Is Senior Housing on the Upswing After a Pandemic-Induced Tumble? Two Experts Weigh In
After withstanding the pandemic and its subsequent challenges, the senior housing industry is seeing occupancy rates and construction starts trending upward, and owner-operators and lenders across the country are taking notice.
Since the senior population in the U.S. is expected to reach 22% of the total population by 2050, CRE professionals are adapting senior housing facilities to the needs of current and future residents. But this comes with some obstacles.
Fundamentals Inching Forward
“Whether it be skilled nursing, independent living, assisted living or memory care, the fundamentals from an occupancy perspective are still slowly inching back towards pre-pandemic levels — it’s been a tough grind,” said Michael Gehl, chief investment officer of FHA Lending at NewPoint Real Estate Capital.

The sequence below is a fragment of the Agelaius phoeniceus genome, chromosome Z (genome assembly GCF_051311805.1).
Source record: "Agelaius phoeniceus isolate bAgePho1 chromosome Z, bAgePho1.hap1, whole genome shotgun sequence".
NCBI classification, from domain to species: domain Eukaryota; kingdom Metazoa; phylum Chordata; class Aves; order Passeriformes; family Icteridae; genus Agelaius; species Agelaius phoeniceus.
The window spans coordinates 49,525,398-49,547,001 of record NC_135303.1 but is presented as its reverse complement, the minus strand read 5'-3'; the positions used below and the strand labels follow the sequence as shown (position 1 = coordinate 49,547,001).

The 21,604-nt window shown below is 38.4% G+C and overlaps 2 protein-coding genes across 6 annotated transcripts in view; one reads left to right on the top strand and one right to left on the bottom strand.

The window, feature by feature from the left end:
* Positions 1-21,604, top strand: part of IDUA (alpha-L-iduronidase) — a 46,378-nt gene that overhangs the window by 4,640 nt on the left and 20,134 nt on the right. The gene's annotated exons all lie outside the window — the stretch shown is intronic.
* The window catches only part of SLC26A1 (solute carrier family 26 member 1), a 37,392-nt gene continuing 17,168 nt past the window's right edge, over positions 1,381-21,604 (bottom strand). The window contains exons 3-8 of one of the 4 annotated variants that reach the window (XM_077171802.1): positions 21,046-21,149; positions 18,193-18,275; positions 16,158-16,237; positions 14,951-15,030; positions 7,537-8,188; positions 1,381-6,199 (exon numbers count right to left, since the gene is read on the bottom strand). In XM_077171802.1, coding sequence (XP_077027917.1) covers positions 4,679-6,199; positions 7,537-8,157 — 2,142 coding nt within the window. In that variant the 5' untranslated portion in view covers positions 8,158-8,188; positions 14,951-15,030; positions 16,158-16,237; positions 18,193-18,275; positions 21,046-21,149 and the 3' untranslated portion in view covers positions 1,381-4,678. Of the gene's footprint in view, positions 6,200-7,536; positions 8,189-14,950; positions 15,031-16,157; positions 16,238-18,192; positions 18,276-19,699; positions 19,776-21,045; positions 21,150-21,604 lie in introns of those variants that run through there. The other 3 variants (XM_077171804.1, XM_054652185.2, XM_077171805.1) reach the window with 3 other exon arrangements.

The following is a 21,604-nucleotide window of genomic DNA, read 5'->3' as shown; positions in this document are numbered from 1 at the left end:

NewPoint Real Estate Capital is a real estate lender focused on financing solutions for a variety of asset classes, including senior housing, healthcare, multifamily and affordable housing. Launched in June 2021, the firm works with clients nationally, has a servicing portfolio valued at $53B and is projecting $6B in originations volume for 2022.
Gehl said that alongside pandemic-related challenges, the industry is facing pressures from inflation and labor costs, compounded by employee retention issues.
“Labor is by far the biggest challenge affecting the industry,” Gehl said. “Due to workforce constraints, senior living providers are having to rely on nursing agencies as a stopgap to meet staffing requirements, which is driving up costs dramatically.”